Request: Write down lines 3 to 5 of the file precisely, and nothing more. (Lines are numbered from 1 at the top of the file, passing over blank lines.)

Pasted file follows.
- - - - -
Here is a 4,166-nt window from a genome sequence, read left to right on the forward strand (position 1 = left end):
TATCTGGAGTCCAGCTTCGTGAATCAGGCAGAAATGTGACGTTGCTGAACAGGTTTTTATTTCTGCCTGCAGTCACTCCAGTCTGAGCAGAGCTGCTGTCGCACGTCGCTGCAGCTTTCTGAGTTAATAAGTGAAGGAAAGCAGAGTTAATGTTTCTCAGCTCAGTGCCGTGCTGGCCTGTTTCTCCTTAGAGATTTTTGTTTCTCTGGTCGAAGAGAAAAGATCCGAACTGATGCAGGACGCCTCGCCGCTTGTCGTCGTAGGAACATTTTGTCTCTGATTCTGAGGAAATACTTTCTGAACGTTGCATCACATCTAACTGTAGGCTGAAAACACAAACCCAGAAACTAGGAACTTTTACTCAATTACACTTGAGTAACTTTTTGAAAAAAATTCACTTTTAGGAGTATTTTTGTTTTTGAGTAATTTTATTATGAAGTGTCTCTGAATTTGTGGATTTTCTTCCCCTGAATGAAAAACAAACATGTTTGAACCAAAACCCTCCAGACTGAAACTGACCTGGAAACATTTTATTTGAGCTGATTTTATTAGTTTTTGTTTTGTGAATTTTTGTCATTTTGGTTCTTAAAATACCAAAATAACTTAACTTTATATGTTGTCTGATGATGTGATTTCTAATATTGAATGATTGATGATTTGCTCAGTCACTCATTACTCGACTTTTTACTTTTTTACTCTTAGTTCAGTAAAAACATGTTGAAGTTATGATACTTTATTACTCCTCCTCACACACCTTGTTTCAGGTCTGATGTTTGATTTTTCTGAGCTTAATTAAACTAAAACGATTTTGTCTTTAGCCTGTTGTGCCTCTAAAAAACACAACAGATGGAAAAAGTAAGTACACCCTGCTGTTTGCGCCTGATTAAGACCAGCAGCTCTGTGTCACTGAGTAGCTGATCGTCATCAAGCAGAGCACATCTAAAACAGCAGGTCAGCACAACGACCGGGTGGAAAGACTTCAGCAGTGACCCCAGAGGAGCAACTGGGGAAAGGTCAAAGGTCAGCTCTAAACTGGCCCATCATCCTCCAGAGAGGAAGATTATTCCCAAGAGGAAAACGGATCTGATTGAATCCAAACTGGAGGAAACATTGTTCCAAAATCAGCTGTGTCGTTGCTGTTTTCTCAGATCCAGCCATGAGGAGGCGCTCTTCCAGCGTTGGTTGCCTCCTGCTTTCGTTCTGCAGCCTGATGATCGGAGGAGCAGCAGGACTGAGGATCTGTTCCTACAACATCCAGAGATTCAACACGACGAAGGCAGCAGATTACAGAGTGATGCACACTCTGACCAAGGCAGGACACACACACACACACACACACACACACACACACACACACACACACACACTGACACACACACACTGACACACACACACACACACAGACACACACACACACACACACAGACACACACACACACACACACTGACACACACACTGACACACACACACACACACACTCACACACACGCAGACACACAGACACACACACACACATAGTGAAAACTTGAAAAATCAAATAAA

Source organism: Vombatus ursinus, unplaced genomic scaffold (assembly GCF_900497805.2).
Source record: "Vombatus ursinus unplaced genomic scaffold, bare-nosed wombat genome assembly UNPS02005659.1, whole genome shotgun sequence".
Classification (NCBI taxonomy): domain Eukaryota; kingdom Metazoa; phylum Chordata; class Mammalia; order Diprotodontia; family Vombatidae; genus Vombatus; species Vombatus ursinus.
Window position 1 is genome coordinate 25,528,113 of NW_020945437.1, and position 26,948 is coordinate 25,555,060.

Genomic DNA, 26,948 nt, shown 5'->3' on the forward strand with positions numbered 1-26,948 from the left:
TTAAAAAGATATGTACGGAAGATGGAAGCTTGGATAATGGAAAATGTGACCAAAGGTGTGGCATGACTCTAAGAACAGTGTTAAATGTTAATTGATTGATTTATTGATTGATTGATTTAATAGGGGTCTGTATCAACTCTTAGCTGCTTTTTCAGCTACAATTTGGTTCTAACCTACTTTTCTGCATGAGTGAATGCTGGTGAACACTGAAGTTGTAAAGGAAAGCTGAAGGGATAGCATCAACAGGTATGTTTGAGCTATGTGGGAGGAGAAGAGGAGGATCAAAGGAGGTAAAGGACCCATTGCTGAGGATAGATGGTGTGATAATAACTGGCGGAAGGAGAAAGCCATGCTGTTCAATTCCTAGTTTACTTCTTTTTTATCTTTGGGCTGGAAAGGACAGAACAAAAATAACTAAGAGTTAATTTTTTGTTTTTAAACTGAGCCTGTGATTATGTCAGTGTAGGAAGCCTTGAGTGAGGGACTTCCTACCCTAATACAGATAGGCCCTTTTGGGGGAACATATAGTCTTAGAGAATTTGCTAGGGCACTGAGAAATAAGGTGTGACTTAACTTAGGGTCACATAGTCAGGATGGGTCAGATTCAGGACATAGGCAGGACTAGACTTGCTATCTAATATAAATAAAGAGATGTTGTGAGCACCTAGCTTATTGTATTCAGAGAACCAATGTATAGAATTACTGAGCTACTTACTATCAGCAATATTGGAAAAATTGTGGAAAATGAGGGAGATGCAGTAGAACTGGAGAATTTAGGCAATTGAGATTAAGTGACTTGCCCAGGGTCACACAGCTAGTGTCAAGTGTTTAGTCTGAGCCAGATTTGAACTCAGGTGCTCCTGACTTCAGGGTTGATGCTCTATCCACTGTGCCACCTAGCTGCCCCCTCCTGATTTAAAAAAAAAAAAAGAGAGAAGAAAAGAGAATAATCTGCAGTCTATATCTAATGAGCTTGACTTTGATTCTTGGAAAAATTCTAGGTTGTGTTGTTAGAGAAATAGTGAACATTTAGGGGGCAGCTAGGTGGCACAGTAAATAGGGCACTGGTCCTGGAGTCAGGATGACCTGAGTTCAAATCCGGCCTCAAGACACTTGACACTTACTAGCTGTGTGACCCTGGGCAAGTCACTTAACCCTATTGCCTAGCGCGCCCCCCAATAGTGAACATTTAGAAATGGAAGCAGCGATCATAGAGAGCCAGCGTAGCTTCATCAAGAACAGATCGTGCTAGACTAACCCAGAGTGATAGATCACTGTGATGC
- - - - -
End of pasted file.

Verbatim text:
Source organism: Vombatus ursinus, unplaced genomic scaffold (assembly GCF_900497805.2).
Source record: "Vombatus ursinus unplaced genomic scaffold, bare-nosed wombat genome assembly UNPS02005659.1, whole genome shotgun sequence".
Classification (NCBI taxonomy): domain Eukaryota; kingdom Metazoa; phylum Chordata; class Mammalia; order Diprotodontia; family Vombatidae; genus Vombatus; species Vombatus ursinus.